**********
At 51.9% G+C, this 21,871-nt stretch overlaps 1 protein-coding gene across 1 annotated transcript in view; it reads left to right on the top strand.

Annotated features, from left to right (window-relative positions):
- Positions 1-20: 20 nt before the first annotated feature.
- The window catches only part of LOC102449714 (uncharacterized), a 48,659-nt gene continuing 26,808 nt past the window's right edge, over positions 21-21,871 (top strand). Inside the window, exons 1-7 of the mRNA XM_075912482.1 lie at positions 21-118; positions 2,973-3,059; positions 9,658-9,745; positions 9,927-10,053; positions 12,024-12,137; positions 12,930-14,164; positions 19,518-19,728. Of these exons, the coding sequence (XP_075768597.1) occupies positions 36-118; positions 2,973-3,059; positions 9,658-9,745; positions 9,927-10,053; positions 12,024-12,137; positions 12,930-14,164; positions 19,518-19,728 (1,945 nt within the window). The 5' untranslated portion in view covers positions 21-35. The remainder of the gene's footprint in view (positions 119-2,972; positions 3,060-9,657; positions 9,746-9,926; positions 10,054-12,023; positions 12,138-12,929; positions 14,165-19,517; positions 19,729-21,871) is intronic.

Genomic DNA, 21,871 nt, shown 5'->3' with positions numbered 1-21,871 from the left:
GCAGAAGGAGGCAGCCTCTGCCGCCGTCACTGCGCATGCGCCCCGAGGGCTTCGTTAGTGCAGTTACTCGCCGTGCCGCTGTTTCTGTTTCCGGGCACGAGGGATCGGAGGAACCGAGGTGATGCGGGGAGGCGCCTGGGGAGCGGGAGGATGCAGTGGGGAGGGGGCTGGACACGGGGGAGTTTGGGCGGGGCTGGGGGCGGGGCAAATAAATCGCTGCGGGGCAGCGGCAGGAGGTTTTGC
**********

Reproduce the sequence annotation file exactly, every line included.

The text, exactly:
At 51.9% G+C, this 21,871-nt stretch overlaps 1 protein-coding gene across 1 annotated transcript in view; it reads left to right on the top strand.

Annotated features, from left to right (window-relative positions):
- Positions 1-20: 20 nt before the first annotated feature.
- The window catches only part of LOC102449714 (uncharacterized), a 48,659-nt gene continuing 26,808 nt past the window's right edge, over positions 21-21,871 (top strand). Inside the window, exons 1-7 of the mRNA XM_075912482.1 lie at positions 21-118; positions 2,973-3,059; positions 9,658-9,745; positions 9,927-10,053; positions 12,024-12,137; positions 12,930-14,164; positions 19,518-19,728. Of these exons, the coding sequence (XP_075768597.1) occupies positions 36-118; positions 2,973-3,059; positions 9,658-9,745; positions 9,927-10,053; positions 12,024-12,137; positions 12,930-14,164; positions 19,518-19,728 (1,945 nt within the window). The 5' untranslated portion in view covers positions 21-35. The remainder of the gene's footprint in view (positions 119-2,972; positions 3,060-9,657; positions 9,746-9,926; positions 10,054-12,023; positions 12,138-12,929; positions 14,165-19,517; positions 19,729-21,871) is intronic.

Genomic DNA, 21,871 nt, shown 5'->3' with positions numbered 1-21,871 from the left:
GCAGAAGGAGGCAGCCTCTGCCGCCGTCACTGCGCATGCGCCCCGAGGGCTTCGTTAGTGCAGTTACTCGCCGTGCCGCTGTTTCTGTTTCCGGGCACGAGGGATCGGAGGAACCGAGGTGATGCGGGGAGGCGCCTGGGGAGCGGGAGGATGCAGTGGGGAGGGGGCTGGACACGGGGGAGTTTGGGCGGGGCTGGGGGCGGGGCAAATAAATCGCTGCGGGGCAGCGGCAGGAGGTTTTGC